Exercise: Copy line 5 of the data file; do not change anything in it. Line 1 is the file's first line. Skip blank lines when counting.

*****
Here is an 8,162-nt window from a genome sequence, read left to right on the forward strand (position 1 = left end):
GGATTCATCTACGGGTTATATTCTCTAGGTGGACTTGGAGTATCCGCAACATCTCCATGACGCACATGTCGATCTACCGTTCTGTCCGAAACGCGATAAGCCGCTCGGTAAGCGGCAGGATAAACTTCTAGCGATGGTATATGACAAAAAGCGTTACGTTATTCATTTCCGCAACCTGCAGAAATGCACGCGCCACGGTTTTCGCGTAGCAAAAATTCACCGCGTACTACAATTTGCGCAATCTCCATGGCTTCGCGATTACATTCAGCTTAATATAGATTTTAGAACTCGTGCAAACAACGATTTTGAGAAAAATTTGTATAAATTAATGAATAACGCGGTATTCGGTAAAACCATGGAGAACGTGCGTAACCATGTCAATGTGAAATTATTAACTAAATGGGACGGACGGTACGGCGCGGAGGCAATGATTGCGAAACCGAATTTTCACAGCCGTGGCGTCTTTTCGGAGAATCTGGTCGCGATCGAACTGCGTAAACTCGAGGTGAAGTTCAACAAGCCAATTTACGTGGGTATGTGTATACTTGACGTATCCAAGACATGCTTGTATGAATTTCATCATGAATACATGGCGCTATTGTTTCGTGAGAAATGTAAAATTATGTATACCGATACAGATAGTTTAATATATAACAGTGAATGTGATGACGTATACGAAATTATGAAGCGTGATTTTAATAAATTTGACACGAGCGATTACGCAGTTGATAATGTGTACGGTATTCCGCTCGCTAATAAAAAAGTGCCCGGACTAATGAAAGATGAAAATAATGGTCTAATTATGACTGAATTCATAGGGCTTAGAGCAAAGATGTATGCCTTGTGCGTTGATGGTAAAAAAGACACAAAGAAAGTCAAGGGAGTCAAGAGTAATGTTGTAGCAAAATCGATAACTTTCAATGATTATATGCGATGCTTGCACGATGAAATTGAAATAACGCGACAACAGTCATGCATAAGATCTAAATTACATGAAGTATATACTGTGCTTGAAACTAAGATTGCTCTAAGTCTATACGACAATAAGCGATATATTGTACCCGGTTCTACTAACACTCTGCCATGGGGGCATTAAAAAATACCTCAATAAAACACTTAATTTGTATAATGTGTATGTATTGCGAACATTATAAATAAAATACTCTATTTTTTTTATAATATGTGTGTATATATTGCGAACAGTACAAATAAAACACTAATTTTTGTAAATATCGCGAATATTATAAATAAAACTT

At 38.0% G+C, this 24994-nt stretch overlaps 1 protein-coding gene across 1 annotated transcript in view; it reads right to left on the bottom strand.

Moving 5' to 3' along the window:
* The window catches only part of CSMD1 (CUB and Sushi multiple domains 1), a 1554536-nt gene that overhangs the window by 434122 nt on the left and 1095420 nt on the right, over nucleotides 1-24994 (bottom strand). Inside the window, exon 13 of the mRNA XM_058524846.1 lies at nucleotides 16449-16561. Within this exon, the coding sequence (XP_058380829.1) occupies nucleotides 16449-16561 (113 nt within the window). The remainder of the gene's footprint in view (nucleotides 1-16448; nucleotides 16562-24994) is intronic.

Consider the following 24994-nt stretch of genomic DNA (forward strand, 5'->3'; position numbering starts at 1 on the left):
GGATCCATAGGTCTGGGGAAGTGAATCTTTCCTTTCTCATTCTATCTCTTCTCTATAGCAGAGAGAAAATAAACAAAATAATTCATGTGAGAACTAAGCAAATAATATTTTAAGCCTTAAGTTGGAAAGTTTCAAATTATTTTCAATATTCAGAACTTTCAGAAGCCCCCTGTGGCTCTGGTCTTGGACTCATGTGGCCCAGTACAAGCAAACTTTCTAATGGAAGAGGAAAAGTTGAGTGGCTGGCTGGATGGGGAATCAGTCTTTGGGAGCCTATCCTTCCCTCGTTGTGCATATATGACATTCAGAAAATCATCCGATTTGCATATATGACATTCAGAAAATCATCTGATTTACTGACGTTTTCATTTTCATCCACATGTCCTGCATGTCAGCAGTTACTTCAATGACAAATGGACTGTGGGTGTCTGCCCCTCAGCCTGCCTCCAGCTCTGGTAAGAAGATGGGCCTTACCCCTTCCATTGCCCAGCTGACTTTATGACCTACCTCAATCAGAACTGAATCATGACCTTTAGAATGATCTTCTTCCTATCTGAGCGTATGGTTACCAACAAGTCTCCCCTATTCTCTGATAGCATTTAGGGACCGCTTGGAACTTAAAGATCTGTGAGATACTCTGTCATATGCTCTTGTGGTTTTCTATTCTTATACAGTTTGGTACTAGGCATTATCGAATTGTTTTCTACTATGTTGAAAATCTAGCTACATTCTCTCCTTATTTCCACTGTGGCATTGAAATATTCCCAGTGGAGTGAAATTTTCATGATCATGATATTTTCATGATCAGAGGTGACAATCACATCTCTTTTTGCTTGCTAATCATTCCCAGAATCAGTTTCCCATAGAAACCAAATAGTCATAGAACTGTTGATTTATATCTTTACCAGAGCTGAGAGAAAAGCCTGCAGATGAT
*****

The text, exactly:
* The window catches only part of CSMD1 (CUB and Sushi multiple domains 1), a 1554536-nt gene that overhangs the window by 434122 nt on the left and 1095420 nt on the right, over nucleotides 1-24994 (bottom strand). Inside the window, exon 13 of the mRNA XM_058524846.1 lies at nucleotides 16449-16561. Within this exon, the coding sequence (XP_058380829.1) occupies nucleotides 16449-16561 (113 nt within the window). The remainder of the gene's footprint in view (nucleotides 1-16448; nucleotides 16562-24994) is intronic.